Pensacola, Florida

Day 1749

     We have been to Pensacola a few times before. See Day 819 and Day 981 and Day 984 and Day 985.

     When you go to Ocean City, Maryland, you have to go to Thrasher’s for their french fries. In Pensacola, you have to go to Bailey’s Produce for their fresh vegetables direct from local farms. 

     Baileys Produce can trace its beginning to 1936 when Doc Bailey began selling crops grown on his family farm in Jay, Florida. He and his wife Helen opened Bailey’s Curb Market in 1938.

     Their boys grew up working in the family business. Their son, David, and his wife Billie, put their skills to work and later passed them on to their sons. David Jr., Doug and Don working alongside their parents to provide fresh fruits and vegetables to the Gulf Coast area. Don Bailey became their business partner after graduating from college. 

     Because each days produce is fresh from the farm, and changes daily, all signs are magic marker written.

     This is General Bernardo De Gálvez. Every time I tried to take his picture, he turned his head. 

     He was the Spanish Governor of the Louisiana Territories at the time of the American Revolution. In 1779, when Spain became an ally of the American Revolutionaries, he was the Commanding General of Spain’s army and naval forces in the New World. On March 18, 1781, he led the naval charge into the well-defended Pensacola Bay. After weeks of siege, on May 8, 1781, he successfully drove the British out, making the “Siege of Pensacola” the longest battle of the American Revolution.

     Built in 1907, this building was the original City Hall. Today it is a museum, named for Theodore Thomas Wentworth, Jr. born July 26, 1898, in Mobile Alabama. His family move here in 1900 and at age 22 he became the youngest County Commissioner ever elected in Florida. He was an avid collector, and it is his collection that formed the basis of this museum. 

     Here, Barbara is getting directions from J. Earle Bowden, a newspaper cartoonist.

     The Seville Quarter of Pensacola looks a lot like New Orleans.

     The Charles Lavalle House, built in 1805, is the oldest standing house in Pensacola. There might me a sitting house that is older.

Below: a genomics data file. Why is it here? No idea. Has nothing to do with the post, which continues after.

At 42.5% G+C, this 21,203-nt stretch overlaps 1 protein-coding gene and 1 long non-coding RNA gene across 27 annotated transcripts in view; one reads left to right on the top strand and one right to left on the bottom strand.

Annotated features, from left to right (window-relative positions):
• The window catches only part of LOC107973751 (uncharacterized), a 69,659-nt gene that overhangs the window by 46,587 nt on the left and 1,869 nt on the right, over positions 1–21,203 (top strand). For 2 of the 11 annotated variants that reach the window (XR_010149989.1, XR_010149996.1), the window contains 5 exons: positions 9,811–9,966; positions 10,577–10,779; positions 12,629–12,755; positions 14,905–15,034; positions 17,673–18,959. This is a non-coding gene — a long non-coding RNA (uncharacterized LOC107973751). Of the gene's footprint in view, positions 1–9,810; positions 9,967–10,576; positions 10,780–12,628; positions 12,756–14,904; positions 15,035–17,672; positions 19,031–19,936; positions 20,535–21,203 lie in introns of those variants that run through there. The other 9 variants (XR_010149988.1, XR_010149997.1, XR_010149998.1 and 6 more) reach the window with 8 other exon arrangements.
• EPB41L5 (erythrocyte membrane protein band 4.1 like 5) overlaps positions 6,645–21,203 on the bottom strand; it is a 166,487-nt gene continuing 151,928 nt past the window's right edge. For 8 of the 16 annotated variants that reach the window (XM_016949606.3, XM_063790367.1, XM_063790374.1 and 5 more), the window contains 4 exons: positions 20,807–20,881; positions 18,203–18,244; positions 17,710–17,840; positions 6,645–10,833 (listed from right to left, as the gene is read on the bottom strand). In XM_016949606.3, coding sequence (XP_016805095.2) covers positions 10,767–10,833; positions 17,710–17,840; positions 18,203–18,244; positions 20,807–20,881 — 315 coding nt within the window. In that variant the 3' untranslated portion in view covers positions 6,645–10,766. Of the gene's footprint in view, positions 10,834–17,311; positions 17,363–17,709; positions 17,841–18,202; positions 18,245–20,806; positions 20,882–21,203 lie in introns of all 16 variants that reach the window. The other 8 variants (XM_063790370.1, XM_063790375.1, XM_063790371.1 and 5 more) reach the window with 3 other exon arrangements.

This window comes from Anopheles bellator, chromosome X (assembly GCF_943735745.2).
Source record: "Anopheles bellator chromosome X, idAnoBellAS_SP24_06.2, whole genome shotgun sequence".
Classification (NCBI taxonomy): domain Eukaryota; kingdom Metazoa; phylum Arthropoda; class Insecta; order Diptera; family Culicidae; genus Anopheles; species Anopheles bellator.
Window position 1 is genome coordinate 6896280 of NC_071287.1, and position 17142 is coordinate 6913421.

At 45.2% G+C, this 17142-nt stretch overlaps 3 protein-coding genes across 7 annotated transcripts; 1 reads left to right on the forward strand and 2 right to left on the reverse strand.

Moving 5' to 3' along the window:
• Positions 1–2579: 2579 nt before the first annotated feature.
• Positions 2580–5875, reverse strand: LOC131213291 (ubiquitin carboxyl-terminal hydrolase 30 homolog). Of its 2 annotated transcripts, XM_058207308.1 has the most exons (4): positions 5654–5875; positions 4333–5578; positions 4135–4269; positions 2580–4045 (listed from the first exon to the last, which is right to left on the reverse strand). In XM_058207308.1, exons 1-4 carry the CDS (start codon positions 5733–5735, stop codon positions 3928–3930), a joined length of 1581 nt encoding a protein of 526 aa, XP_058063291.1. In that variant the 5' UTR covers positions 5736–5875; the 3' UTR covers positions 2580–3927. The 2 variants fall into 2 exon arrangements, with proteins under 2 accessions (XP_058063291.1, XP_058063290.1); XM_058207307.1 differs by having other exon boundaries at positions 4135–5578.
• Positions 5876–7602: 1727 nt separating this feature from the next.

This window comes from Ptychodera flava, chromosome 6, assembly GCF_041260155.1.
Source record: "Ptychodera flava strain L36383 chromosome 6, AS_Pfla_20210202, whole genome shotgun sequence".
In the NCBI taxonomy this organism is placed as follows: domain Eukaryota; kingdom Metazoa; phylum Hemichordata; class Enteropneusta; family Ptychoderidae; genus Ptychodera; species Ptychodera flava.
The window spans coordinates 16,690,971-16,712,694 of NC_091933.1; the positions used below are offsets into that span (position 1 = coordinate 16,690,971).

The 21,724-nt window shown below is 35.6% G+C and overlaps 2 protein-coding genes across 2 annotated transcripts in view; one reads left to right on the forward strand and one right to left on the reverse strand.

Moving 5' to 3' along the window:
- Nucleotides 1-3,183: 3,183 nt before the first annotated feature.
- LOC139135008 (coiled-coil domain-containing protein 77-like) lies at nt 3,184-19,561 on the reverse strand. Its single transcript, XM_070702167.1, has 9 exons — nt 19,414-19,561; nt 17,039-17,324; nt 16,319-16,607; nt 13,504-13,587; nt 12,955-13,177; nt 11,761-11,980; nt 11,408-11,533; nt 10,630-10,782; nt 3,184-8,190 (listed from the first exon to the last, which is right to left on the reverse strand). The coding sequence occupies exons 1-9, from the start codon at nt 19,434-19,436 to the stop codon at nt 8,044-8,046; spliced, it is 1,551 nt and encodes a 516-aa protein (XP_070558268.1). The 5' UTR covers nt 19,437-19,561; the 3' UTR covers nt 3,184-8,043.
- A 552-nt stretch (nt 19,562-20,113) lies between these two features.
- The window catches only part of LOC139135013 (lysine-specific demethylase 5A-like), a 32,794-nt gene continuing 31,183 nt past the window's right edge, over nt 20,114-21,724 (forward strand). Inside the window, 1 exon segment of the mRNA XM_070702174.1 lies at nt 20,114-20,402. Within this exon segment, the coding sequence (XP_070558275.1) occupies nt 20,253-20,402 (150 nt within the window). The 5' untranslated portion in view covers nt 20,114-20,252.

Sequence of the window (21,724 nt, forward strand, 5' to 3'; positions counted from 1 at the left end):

And….here is Charles now:

Technical Stuff: Dothan, Georgia to Pensacola, Florida: 156.2 miles

3 hours 3 minutes

10.5 MPG

Diesel: $2.89

There is more to Dothan than meets the Eye

Day 1748

     Back in the 1800’s what we call water towers were called standpipes. The Dothan Dixie Standpipe stands one hundred feet tall and sixteen feet in diameter. The city’s early growth is a result of pure and plentiful water. The Standpipe sits atop a 625 foot deep artesian well which began supplying fresh water to the city of Dothan on April 5th, 1897. The Dothan Dixie Standpipe is the oldest continuously operating water tower in the State of Alabama.

     Hand me my wrench, please. 

     This Atlantic Coastline passenger station was constructed by the Atlantic Coastline Railroad in 1907 during Dothan’s rapid growth as a commercial center. This station served Dothan until 1979. 

     The station is guarded by the Gargoyle.

     As stated yesterday, the current prominent industry of Dothan is peanuts. A closer look at this industry and how it effected Dothan is located in the George Washington Carver Interpretive Museum. Unfortunately, the building was locked.

     I called the museum, no one answered. I left a message and did not receive a return call. I don’t know if it was locked because of the china virus or, like a greater part of downtown, is abandoned.

     The old downtown commercial center of Dothan appears to be mostly vacant and run down. The buildings span the period of Dothan’s early growth from 1885 to 1930.

     During this time Dothan grew from a small rural town into the trade and transportation nucleus of the area, the last area of Alabama to be settled and developed.

     This section of the city began losing its importance as a commercial hub in the late 1960’s when retail businesses began moving to outlying shopping centers and malls, abandoning many buildings. 

     By 1992, most of the shops and business had left in favor of Ross Clark Circle’s busy traffic, shopping center, and malls. This is what we have all come to expect as a downtown modern center. 

     A small group of citizens began the process of bringing downtown back as an attraction, commissioning murals to be painted on the historic buildings left vacant. There are currently 19 murals, including a hidden mural inside the Dothan Opera House. 

     We tried to enter the Opera House, but like most of the other buildings it was locked, with no notice or explanation. The Opera House was built as a municipal auditorium by the growing town. Seating 800, it opened October 8, 1915, with a performance by a local orchestra. The 3 story masonry structure remains basically unaltered from its original plan. A new civic center was built across the street in 1971. 

     On February 9, 1903 delegates from this area formed a new County from three existing counties and named it Houston after former Governor George S. Houston. In March of that year an election was held and Dothan was named the new county seat. In 1905 the Houston County courthouse was dedicated. In 1960 that building was torn down and this building was constructed, which opened in April 1962 in the same spot as the original: